Any time I’ve ever attended a large, outdoor music festival, my primary concern isn’t what bands to go see, how to keep my phone charged, what kinds of food to eat, or even if I wore the right shoes. (Spoiler: I never do.) Instead, as someone with a notoriously tiny bladder, I’m always concerned about the bathroom/toilet situation.
Despite my best attempts at planning, both in terms of skipping certain bands to leave time for breaks and my general liquid intake, there’s still one variable I could never hope to predict: finding the perfect toilet. Like a game of craps, you either find a true porcelain throne or, more likely, you happen upon something out of a bad horror movie
Now, though, the next time you and I hit up a festival, we’ll have a secret weapon at our disposal. Numberphile is a group of YouTube users who take a mathematical approach to solving life’s greatest problems, from cutting a cake to playing Yahtzee. For their latest endeavor, they’ve made use of stats and ratios to help festival-goers find the best, most sanitary toilet. Now, grab your best pencil and prepare to take notes.
“The problem is, you’ve got hundreds of these toilets”, said the clip’s presenter, Dr. Ria Symonds of the University of Nottingham. “How do you know to know which toilet to step on and use that one. So you don’t have to try them all, there must an optimum number we can look at.”
For the sake of their mathematical experiment, there’s two crucial factors to keep in mind: 1) the best toilet is the one that’s often the cleanest and 2) if you pass on one toilet, you can’t go back to that toilet because the line has already moved onward.
Symonds primarily makes use of a model involving three toilets: No. 1 is the cleanest, No. 2 is slightly messier, and No. 3 is a total disaster. Now, in real life, the toilets won’t be lined up so neatly; rather, there’s actually six different permutations of how the toilets might be ordered. The odds of randomly hitting toilet No. 1 on the very first chance are quite slim, with those odds increasing based on number of toilets.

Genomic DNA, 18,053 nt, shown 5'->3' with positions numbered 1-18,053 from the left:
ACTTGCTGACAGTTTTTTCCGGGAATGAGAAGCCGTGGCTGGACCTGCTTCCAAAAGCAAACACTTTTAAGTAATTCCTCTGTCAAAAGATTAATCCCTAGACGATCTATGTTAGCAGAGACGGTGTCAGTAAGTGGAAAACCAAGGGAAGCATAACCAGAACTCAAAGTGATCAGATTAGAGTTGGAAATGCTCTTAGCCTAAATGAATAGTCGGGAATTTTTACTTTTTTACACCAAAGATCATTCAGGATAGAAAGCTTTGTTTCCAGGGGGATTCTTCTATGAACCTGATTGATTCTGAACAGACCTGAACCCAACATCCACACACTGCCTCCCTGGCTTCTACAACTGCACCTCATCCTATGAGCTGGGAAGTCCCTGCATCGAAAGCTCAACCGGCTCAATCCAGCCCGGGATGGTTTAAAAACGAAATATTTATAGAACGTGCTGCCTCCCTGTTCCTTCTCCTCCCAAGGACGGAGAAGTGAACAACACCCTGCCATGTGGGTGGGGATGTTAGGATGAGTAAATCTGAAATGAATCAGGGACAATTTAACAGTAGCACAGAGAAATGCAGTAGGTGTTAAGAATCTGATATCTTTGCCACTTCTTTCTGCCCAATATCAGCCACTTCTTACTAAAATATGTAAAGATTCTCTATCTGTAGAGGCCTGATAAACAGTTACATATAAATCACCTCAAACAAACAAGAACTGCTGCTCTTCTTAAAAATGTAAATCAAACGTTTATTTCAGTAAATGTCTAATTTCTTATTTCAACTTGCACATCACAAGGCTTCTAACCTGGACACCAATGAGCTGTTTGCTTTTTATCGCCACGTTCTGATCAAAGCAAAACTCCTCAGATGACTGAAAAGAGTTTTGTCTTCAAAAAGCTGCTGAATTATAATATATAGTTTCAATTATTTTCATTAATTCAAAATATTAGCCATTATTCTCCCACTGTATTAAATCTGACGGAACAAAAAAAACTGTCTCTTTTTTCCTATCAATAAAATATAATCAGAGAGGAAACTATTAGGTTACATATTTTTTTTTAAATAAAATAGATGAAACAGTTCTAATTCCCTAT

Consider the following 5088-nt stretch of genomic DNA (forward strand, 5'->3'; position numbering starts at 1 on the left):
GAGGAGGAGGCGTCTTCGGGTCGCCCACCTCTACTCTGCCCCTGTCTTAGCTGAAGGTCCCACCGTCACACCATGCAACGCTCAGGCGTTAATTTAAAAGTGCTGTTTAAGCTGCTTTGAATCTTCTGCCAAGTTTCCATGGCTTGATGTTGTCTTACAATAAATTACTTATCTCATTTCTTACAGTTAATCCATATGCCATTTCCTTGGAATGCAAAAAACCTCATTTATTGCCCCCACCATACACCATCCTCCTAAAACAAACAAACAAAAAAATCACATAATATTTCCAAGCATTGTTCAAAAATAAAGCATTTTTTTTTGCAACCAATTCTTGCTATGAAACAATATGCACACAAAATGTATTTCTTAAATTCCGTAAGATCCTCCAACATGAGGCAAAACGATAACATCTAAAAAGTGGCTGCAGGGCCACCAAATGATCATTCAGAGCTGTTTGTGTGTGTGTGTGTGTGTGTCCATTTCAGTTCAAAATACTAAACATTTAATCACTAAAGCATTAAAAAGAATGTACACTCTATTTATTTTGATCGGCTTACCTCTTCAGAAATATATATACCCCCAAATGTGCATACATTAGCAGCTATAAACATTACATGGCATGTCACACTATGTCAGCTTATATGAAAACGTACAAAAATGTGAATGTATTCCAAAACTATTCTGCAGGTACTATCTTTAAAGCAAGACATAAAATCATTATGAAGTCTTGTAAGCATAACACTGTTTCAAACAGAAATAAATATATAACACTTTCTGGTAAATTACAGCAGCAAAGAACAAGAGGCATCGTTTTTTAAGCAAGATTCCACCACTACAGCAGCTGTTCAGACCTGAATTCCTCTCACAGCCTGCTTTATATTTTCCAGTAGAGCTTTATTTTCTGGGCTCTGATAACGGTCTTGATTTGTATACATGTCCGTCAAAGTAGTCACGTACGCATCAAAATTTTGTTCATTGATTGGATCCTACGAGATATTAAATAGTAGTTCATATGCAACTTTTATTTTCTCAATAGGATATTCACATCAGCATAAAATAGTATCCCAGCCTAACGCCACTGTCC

The first step, then, is to reject the very first toilet and choose the toilet that is the “best so far”. In the case of the three toilets, where the user is immediately rejecting their first choice and settling on the very next best, there’s a 50% chance you’ll pick toilet No. 1. If you bump the number of toilets up to four, meaning 24 permutations, the “reject the first, choose the best so far method” translates to a 46% chance of snagging the cleanest toilet.
With percentages falling by some 4% with each new toilet, this method isn’t the most effective for large-scale events (e.g., you’d have to scope out 37% of the toilets.) Of course, the folks at Numberphile don’t actually expect anyone to engage in this fervent level of search-and-eliminate. Although, if you’ve spent the entire weekend in mud surrounded by drunks and stoners, spending $15 for a burrito, it might be worth the effort for a few minutes of sanitary peace and quiet.
Below, watch the full video for a more detailed explanation. On the plus side, there’s lots of pretty animation.
However, if you’re really, really interested in the exact mathematical breakdown, watch the extended clip below. It’s some 15 minutes of cosines and derivatives. It’s like high school calculus all over again!